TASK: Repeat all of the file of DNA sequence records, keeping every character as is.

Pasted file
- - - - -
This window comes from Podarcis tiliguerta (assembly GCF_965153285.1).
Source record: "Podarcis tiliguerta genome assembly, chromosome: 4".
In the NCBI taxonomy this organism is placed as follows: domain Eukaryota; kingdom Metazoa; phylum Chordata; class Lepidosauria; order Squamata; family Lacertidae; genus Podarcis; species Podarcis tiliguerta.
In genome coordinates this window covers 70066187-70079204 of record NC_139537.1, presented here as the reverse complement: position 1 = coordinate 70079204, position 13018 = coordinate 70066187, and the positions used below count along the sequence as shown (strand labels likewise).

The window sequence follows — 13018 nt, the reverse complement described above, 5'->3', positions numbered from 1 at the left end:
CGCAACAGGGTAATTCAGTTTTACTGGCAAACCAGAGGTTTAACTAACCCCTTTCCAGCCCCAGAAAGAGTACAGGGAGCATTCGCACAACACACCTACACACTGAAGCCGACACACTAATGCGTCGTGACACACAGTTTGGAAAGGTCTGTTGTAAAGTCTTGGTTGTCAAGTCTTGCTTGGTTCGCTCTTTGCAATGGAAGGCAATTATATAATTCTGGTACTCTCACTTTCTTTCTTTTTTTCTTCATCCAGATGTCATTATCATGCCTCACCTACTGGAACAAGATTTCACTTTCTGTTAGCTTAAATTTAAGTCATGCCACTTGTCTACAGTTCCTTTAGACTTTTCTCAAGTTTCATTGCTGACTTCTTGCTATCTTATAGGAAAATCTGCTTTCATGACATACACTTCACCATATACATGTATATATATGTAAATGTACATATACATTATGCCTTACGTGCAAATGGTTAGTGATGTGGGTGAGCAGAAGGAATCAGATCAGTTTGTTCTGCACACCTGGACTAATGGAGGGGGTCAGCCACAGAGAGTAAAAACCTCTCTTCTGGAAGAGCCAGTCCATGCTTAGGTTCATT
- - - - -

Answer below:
This window comes from Podarcis tiliguerta (assembly GCF_965153285.1).
Source record: "Podarcis tiliguerta genome assembly, chromosome: 4".
In the NCBI taxonomy this organism is placed as follows: domain Eukaryota; kingdom Metazoa; phylum Chordata; class Lepidosauria; order Squamata; family Lacertidae; genus Podarcis; species Podarcis tiliguerta.
In genome coordinates this window covers 70066187-70079204 of record NC_139537.1, presented here as the reverse complement: position 1 = coordinate 70079204, position 13018 = coordinate 70066187, and the positions used below count along the sequence as shown (strand labels likewise).

The window sequence follows — 13018 nt, the reverse complement described above, 5'->3', positions numbered from 1 at the left end:
CGCAACAGGGTAATTCAGTTTTACTGGCAAACCAGAGGTTTAACTAACCCCTTTCCAGCCCCAGAAAGAGTACAGGGAGCATTCGCACAACACACCTACACACTGAAGCCGACACACTAATGCGTCGTGACACACAGTTTGGAAAGGTCTGTTGTAAAGTCTTGGTTGTCAAGTCTTGCTTGGTTCGCTCTTTGCAATGGAAGGCAATTATATAATTCTGGTACTCTCACTTTCTTTCTTTTTTTCTTCATCCAGATGTCATTATCATGCCTCACCTACTGGAACAAGATTTCACTTTCTGTTAGCTTAAATTTAAGTCATGCCACTTGTCTACAGTTCCTTTAGACTTTTCTCAAGTTTCATTGCTGACTTCTTGCTATCTTATAGGAAAATCTGCTTTCATGACATACACTTCACCATATACATGTATATATATGTAAATGTACATATACATTATGCCTTACGTGCAAATGGTTAGTGATGTGGGTGAGCAGAAGGAATCAGATCAGTTTGTTCTGCACACCTGGACTAATGGAGGGGGTCAGCCACAGAGAGTAAAAACCTCTCTTCTGGAAGAGCCAGTCCATGCTTAGGTTCATT